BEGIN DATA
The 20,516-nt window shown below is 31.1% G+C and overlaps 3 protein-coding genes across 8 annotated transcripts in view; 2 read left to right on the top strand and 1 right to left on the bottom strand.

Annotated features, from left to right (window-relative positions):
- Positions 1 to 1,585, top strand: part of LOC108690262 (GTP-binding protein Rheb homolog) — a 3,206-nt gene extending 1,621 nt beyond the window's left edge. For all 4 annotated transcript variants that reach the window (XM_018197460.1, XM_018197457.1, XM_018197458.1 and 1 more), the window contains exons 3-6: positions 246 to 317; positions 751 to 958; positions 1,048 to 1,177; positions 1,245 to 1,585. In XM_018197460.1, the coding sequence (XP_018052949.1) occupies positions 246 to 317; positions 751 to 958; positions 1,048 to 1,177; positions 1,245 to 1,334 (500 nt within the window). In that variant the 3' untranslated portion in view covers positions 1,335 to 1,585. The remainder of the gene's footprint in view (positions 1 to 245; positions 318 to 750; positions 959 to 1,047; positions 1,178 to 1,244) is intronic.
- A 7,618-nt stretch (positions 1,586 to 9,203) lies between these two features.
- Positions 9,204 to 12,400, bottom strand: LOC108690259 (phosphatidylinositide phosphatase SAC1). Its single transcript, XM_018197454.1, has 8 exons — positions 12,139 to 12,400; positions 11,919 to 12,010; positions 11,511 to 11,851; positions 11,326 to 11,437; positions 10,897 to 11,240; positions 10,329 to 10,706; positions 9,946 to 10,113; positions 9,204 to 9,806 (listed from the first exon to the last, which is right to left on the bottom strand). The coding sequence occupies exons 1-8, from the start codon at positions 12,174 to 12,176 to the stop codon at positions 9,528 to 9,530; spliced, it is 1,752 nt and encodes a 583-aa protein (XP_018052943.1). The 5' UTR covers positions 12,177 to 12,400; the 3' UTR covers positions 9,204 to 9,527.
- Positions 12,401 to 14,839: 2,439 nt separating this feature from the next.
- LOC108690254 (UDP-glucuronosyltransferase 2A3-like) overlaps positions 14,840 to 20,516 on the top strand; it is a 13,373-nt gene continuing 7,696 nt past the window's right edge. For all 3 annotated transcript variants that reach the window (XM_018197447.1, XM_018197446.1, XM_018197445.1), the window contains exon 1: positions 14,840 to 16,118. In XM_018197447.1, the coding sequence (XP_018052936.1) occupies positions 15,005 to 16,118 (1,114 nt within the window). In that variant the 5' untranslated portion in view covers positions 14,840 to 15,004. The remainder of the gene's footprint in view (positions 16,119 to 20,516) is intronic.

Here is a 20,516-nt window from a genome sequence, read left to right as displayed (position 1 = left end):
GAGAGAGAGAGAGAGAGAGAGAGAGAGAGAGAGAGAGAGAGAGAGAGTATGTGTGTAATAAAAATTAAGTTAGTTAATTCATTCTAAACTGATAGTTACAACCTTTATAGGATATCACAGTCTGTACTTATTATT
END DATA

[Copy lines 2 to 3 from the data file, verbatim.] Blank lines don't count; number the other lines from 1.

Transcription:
Annotated features, from left to right (window-relative positions):
- Positions 1 to 1,585, top strand: part of LOC108690262 (GTP-binding protein Rheb homolog) — a 3,206-nt gene extending 1,621 nt beyond the window's left edge. For all 4 annotated transcript variants that reach the window (XM_018197460.1, XM_018197457.1, XM_018197458.1 and 1 more), the window contains exons 3-6: positions 246 to 317; positions 751 to 958; positions 1,048 to 1,177; positions 1,245 to 1,585. In XM_018197460.1, the coding sequence (XP_018052949.1) occupies positions 246 to 317; positions 751 to 958; positions 1,048 to 1,177; positions 1,245 to 1,334 (500 nt within the window). In that variant the 3' untranslated portion in view covers positions 1,335 to 1,585. The remainder of the gene's footprint in view (positions 1 to 245; positions 318 to 750; positions 959 to 1,047; positions 1,178 to 1,244) is intronic.